The Easy Plan
Monterey adopts 20-year growth document with little trouble.
Thursday, January 13, 2005
Unlike Monterey County, whose general plan update has been a tragicomic soap opera without finale, the city of Monterey adopted its own general plan with little fanfare at a regular meeting on January 4.
The product of three years worth of regular planning and discussion by a committee of citizens, city staff, and appointed officials, the Monterey General Plan will be used to guide development decisions for the city for the next 20 years. The new version revises a plan first adopted in 1983.
After more than 40 public meetings to create the new 135-page General Plan, there are only minor tweaks. A final Environmental Impact Report (EIR) was also certified at the meeting, after several local critics raised points in the draft EIR.
Kim Cole, senior planner for the city’s community development department, says there were two main issues in the development of the new general plan. One is the division of the city into four main “mixed-use villages.” Designated to hold future growth are downtown, the area east of downtown, Cannery Row/Lighthouse Avenue, and North Fremont Street.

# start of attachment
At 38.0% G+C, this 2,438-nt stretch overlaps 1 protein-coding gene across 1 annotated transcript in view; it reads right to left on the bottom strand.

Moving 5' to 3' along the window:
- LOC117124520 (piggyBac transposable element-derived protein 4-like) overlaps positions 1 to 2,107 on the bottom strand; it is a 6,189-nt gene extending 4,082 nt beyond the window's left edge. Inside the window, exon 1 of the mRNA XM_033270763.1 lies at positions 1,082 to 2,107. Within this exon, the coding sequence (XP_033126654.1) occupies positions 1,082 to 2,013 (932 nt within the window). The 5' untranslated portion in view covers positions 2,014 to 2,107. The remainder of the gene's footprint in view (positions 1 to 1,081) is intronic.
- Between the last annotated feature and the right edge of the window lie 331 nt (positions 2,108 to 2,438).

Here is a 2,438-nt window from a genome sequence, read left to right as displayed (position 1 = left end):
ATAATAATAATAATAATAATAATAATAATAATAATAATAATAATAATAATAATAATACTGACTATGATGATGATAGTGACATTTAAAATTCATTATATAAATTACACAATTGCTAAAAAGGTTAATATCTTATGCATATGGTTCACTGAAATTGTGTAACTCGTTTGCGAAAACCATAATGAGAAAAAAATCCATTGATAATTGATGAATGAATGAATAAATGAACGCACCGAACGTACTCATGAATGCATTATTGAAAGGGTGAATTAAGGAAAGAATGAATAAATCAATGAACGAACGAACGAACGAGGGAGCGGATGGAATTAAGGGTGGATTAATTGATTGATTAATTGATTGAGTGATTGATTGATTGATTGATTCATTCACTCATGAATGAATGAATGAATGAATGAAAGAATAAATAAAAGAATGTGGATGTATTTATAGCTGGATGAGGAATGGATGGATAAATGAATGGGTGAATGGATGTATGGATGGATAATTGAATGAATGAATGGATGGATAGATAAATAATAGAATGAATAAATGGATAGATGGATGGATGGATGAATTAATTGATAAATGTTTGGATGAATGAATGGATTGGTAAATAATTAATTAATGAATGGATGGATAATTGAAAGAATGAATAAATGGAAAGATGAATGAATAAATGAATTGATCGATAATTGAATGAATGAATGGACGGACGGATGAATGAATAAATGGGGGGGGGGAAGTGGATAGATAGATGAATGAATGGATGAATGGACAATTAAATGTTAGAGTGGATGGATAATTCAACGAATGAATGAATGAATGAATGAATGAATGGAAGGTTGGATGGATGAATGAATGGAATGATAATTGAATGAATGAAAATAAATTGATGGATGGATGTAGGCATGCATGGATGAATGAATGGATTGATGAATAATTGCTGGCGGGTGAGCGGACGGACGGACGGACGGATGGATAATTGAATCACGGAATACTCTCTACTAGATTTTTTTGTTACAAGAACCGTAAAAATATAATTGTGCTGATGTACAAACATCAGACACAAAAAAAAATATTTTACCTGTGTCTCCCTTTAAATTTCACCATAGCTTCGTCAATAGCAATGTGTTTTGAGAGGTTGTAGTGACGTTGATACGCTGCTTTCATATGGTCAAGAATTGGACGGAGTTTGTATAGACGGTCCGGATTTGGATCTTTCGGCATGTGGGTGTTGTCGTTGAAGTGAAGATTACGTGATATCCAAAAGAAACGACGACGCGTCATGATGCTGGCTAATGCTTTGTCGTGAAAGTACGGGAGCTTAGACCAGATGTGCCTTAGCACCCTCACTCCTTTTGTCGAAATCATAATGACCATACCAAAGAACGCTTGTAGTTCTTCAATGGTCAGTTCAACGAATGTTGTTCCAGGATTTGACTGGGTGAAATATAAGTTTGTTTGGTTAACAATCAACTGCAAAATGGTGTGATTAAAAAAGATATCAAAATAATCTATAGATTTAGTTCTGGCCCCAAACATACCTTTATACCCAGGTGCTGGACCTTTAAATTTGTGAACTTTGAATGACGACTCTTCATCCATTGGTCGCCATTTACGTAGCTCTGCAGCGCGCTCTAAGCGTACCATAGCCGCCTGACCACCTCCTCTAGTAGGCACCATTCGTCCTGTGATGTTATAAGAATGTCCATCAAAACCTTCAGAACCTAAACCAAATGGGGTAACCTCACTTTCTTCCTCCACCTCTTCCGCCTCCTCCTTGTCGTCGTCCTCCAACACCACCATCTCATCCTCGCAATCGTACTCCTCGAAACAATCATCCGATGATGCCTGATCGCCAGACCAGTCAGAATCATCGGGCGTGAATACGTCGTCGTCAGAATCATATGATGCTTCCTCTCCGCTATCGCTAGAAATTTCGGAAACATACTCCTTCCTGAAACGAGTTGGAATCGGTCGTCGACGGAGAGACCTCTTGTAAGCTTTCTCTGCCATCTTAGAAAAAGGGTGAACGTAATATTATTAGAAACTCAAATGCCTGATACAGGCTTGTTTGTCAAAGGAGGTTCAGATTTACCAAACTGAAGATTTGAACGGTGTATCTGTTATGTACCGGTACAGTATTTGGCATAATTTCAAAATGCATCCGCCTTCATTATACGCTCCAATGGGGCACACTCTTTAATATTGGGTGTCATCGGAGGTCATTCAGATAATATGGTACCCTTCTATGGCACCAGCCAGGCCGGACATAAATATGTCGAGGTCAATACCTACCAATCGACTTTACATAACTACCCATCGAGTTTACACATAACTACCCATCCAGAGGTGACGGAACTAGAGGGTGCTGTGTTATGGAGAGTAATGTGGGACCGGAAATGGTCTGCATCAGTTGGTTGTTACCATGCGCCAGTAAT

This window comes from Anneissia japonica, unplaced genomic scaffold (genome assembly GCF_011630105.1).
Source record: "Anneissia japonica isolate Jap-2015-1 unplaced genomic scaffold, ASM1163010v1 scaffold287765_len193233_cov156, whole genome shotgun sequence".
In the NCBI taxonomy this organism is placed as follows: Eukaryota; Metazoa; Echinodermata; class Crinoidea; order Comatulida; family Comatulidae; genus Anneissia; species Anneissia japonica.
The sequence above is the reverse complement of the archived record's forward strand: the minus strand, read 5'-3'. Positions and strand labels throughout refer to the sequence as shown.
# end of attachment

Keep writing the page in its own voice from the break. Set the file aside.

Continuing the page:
“The idea is to concentrate development in these areas, versus, for example, to develop out along Highway 68,” she says.
Cole says there was some resistance from neighborhood groups against putting mixed-use development—for example, commercial space topped by residential space—along North Fremont. To ameliorate concerns, resident-owned apartments as opposed to rentals (in mixed-use development on North Fremont) will be encouraged, Cole says.
The other major piece of the general plan that occupied the committee was the Lighthouse Avenue corridor. Already a busy commercial area and traffic link to Pacific Grove, Lighthouse began to get snarled in 2001 when the gates of the Presidio were closed to through traffic because of terrorism security. Several options for untangling Lighthouse were explored by the committee, but an idea to send three lanes of traffic in one direction down the street and move opposing traffic to Foam and Hawthorne was quickly dismissed.
Still, improving the Lighthouse traffic situation “is a serious goal in the next 20 years and even in the near term,” Cole says.
“Overall, the city of Monterey is a well-organized, well-planned city. That’s my personal opinion,” says Melissa Hlebasko-Broadston, a citizen who served on the committee representing the League of Women Voters.
When she started on the committee, Hlebasko-Broadston lived in the Oak Knoll neighborhood, where the community focuses on North Fremont. She has since moved to the neighborhood above the Del Monte Center and her priorities have shifted. She says, “Now I care about storm water run-off in my yard.”